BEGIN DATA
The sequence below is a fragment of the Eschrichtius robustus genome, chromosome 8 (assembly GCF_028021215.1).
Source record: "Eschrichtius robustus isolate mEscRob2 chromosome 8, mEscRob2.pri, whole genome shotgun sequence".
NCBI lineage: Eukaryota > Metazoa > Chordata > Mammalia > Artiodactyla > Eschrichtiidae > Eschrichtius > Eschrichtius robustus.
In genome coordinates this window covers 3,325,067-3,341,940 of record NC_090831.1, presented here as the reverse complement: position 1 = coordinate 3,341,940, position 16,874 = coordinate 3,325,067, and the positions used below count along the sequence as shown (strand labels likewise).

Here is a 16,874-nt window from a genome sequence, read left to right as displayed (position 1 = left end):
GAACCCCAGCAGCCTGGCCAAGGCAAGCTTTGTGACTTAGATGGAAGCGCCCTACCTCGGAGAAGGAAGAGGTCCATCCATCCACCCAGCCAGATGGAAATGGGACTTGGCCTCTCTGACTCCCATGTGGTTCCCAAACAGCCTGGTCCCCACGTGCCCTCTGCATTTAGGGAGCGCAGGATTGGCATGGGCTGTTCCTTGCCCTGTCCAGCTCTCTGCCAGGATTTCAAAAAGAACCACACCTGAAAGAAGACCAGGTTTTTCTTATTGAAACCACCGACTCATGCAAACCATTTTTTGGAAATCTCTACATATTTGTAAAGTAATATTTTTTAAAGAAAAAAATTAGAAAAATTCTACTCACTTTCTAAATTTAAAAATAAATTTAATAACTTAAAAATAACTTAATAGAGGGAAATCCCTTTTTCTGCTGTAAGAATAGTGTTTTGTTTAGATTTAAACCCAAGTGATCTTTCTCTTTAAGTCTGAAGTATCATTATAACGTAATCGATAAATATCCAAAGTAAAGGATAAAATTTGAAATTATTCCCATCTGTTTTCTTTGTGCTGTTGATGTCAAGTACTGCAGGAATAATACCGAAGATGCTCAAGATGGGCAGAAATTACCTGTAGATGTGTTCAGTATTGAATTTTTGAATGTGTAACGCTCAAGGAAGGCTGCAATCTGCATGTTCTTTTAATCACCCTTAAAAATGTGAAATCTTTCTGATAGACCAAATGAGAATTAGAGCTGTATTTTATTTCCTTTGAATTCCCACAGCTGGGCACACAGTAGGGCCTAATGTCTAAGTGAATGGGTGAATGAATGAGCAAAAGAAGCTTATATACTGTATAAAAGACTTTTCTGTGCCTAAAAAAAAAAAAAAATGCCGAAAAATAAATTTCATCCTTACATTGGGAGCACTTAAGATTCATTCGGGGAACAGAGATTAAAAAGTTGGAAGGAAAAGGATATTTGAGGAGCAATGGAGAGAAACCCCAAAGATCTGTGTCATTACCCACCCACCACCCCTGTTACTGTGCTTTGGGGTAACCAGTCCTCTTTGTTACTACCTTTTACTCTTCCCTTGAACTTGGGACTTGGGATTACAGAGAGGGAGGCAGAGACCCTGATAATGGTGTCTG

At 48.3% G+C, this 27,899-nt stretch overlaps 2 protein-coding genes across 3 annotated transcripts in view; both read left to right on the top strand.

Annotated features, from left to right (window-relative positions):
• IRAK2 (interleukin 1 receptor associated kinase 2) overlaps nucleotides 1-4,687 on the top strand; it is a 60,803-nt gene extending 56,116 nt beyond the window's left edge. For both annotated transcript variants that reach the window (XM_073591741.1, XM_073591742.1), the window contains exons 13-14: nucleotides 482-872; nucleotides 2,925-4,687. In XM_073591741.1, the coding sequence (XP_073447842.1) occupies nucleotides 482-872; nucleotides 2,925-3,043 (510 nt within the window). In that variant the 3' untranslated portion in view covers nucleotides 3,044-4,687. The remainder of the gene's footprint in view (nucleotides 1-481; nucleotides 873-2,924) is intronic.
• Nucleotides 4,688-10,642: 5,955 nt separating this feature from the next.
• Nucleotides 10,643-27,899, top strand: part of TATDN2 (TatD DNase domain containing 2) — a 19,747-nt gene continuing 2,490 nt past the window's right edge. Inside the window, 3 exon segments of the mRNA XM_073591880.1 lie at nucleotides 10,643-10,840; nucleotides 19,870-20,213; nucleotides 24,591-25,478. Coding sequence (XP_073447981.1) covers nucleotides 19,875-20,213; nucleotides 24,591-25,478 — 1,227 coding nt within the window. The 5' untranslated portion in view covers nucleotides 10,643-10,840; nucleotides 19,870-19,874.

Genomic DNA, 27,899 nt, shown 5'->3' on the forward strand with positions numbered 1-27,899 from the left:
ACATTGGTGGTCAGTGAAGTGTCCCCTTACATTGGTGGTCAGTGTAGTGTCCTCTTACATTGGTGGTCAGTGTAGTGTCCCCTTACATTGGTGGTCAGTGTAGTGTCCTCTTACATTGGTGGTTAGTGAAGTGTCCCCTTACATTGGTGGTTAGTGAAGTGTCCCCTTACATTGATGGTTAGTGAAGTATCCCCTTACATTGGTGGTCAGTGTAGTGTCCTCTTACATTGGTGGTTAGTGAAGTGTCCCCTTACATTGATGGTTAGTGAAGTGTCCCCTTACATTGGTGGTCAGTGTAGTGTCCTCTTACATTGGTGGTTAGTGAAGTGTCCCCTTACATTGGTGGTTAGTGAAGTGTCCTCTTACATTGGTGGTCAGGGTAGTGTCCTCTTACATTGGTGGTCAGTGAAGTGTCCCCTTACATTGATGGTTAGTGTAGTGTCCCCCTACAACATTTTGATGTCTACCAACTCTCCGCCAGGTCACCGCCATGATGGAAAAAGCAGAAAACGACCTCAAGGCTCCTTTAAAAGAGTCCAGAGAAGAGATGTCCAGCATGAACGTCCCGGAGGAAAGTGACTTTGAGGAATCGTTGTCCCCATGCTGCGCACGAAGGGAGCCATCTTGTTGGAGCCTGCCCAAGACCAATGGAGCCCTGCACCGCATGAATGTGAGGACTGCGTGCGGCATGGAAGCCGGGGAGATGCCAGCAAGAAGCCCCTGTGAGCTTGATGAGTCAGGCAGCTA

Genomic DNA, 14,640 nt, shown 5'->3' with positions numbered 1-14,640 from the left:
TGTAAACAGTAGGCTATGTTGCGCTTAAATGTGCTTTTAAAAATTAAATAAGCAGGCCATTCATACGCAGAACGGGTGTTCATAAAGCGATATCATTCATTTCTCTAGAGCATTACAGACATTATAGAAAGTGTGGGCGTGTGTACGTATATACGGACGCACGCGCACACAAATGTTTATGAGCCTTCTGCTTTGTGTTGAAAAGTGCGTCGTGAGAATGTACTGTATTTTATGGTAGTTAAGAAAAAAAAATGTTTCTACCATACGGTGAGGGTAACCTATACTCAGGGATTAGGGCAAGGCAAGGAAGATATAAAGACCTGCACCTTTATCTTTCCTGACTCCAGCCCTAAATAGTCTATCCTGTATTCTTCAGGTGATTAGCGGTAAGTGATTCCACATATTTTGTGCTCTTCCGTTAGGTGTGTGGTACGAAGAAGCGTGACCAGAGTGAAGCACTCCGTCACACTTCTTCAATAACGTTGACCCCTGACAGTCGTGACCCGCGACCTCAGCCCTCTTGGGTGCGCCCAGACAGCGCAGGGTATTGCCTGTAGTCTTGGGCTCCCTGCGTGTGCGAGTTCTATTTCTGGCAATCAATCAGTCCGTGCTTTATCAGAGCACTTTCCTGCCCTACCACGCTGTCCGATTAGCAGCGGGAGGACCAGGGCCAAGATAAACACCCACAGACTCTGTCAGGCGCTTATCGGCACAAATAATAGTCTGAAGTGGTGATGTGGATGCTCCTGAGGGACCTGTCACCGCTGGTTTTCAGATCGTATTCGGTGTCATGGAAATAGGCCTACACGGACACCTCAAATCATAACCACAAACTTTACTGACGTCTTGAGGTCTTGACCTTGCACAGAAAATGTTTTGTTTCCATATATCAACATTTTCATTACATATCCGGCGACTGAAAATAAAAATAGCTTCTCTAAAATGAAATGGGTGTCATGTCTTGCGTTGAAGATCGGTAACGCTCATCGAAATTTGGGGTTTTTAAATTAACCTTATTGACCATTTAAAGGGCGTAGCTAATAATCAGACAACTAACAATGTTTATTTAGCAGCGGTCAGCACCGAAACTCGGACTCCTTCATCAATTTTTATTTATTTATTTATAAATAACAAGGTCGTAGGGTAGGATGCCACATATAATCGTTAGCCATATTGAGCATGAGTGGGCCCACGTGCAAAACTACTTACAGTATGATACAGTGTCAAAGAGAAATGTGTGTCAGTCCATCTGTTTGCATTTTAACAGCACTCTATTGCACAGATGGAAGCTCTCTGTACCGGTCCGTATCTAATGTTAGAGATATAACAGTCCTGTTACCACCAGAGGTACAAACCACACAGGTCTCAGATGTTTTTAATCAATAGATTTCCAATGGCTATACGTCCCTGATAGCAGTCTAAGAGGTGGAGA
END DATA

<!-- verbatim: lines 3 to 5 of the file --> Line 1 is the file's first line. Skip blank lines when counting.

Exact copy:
NCBI lineage: Eukaryota > Metazoa > Chordata > Mammalia > Artiodactyla > Eschrichtiidae > Eschrichtius > Eschrichtius robustus.
In genome coordinates this window covers 3,325,067-3,341,940 of record NC_090831.1, presented here as the reverse complement: position 1 = coordinate 3,341,940, position 16,874 = coordinate 3,325,067, and the positions used below count along the sequence as shown (strand labels likewise).

Here is a 16,874-nt window from a genome sequence, read left to right as displayed (position 1 = left end):